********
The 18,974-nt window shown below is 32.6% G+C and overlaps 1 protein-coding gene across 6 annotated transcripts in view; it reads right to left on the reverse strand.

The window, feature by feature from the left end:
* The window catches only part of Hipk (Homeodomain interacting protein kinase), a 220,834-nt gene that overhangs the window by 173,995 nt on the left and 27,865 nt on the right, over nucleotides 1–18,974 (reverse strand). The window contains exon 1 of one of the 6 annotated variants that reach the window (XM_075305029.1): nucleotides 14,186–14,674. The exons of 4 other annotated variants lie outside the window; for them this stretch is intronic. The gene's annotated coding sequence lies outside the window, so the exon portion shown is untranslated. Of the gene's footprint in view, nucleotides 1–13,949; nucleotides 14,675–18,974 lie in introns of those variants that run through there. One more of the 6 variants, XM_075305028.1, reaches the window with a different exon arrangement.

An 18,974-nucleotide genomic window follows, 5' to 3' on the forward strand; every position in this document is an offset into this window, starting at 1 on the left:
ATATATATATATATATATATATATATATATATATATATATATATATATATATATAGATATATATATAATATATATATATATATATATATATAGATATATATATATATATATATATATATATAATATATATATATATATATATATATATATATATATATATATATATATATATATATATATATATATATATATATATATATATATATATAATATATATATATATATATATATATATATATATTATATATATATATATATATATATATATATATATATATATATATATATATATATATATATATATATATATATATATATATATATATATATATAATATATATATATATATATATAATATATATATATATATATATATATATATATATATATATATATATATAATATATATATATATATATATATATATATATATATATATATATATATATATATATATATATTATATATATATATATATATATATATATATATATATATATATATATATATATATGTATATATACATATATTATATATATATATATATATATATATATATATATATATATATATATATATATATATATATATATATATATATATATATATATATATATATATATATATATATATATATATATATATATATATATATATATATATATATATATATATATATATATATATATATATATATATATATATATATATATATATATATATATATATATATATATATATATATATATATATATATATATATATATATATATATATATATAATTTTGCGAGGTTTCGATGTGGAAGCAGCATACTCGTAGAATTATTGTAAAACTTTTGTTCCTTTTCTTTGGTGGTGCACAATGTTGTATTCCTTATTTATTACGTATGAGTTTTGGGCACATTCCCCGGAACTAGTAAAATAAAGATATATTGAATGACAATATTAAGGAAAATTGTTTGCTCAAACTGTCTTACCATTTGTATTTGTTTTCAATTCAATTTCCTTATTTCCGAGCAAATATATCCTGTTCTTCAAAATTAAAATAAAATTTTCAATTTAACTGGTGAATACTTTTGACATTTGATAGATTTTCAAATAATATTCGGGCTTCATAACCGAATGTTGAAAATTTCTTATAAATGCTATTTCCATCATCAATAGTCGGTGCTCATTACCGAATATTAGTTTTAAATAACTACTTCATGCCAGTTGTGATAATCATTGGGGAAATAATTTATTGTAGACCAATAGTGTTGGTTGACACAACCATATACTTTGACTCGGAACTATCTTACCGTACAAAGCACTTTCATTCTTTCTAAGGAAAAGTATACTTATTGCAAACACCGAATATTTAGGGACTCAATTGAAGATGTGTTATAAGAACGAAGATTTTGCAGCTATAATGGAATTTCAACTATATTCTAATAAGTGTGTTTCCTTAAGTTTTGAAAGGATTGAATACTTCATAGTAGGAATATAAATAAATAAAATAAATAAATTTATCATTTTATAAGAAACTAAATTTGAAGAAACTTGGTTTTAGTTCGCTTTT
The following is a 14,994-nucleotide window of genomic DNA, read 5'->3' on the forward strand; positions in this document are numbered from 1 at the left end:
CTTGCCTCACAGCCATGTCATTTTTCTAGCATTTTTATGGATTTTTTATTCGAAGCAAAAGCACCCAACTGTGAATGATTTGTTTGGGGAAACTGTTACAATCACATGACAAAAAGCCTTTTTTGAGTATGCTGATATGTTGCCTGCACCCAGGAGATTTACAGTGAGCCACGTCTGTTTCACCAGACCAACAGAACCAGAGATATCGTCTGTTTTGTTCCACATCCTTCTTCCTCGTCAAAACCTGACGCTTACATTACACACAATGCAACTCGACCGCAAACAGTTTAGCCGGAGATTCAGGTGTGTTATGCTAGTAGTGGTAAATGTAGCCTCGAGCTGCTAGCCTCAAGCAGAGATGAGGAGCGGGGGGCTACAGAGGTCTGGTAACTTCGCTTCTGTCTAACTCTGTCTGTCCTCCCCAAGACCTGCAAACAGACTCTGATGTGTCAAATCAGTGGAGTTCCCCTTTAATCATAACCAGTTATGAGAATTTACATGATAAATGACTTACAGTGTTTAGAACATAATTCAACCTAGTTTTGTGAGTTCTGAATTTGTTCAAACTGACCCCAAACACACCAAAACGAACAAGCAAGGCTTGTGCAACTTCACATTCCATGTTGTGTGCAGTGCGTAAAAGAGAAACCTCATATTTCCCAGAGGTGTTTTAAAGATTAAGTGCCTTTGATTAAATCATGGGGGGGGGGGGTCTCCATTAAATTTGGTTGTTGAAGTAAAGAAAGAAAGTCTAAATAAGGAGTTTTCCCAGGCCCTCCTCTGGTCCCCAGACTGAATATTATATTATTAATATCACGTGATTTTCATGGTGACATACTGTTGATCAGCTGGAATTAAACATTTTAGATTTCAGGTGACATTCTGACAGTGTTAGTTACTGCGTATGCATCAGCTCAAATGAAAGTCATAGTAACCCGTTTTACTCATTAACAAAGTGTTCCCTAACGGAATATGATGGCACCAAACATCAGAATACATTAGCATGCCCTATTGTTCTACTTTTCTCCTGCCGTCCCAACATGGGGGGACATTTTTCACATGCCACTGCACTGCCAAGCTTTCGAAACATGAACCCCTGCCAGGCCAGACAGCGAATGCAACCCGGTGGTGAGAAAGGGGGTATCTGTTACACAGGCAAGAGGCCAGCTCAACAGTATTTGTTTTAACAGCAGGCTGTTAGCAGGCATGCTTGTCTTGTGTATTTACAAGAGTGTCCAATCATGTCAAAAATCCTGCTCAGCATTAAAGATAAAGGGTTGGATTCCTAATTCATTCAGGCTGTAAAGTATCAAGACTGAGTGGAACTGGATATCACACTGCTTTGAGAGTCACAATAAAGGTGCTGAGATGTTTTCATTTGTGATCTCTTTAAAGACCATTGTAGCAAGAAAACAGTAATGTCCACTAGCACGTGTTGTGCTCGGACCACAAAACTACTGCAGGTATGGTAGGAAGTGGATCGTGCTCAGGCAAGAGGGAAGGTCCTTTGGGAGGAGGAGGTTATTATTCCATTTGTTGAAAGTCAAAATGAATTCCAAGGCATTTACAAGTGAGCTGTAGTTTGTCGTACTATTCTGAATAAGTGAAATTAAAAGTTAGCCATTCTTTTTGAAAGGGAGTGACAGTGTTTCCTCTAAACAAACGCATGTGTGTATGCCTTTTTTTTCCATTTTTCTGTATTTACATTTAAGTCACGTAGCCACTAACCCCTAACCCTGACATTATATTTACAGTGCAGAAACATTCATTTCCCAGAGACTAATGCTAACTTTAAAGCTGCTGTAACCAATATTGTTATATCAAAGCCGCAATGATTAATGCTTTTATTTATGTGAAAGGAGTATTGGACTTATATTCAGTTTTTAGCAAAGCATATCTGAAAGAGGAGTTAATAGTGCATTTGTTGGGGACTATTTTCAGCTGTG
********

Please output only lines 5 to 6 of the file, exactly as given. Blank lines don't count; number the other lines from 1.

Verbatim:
ATATATATATATATATATATATATATATATATATATATATATATATATATATATAGATATATATATAATATATATATATATATATATATATAGATATATATATATATATATATATATATATAATATATATATATATATATATATATATATATATATATATATATATATATATATATATATATATATATATATATATATATATATATATAATATATATATATATATATATATATATATATATTATATATATATATATATATATATATATATATATATATATATATATATATATATATATATATATATATATATATATATATATATATATATATAATATATATATATATATATATAATATATATATATATATATATATATATATATATATATATATATATATAATATATATATATATATATATATATATATATATATATATATATATATATATATATATATATTATATATATATATATATATATATATATATATATATATATATATATATATATATGTATATATACATATATTATATATATATATATATATATATATATATATATATATATATATATATATATATATATATATATATATATATATATATATATATATATATATATATATATATATATATATATATATATATATATATATATATATATATATATATATATATATATATATATATATATATATATATATATATATATATATATATATATATATATATATATATATATATATATATATATATATATATATATATATATATATATATAATTTTGCGAGGTTTCGATGTGGAAGCAGCATACTCGTAGAATTATTGTAAAACTTTTGTTCCTTTTCTTTGGTGGTGCACAATGTTGTATTCCTTATTTATTACGTATGAGTTTTGGGCACATTCCCCGGAACTAGTAAAATAAAGATATATTGAATGACAATATTAAGGAAAATTGTTTGCTCAAACTGTCTTACCATTTGTATTTGTTTTCAATTCAATTTCCTTATTTCCGAGCAAATATATCCTGTTCTTCAAAATTAAAATAAAATTTTCAATTTAACTGGTGAATACTTTTGACATTTGATAGATTTTCAAATAATATTCGGGCTTCATAACCGAATGTTGAAAATTTCTTATAAATGCTATTTCCATCATCAATAGTCGGTGCTCATTACCGAATATTAGTTTTAAATAACTACTTCATGCCAGTTGTGATAATCATTGGGGAAATAATTTATTGTAGACCAATAGTGTTGGTTGACACAACCATATACTTTGACTCGGAACTATCTTACCGTACAAAGCACTTTCATTCTTTCTAAGGAAAAGTATACTTATTGCAAACACCGAATATTTAGGGACTCAATTGAAGATGTGTTATAAGAACGAAGATTTTGCAGCTATAATGGAATTTCAACTATATTCTAATAAGTGTGTTTCCTTAAGTTTTGAAAGGATTGAATACTTCATAGTAGGAATATAAATAAATAAAATAAATAAATTTATCATTTTATAAGAAACTAAATTTGAAGAAACTTGGTTTTAGTTCGCTTTT
The following is a 14,994-nucleotide window of genomic DNA, read 5'->3' on the forward strand; positions in this document are numbered from 1 at the left end: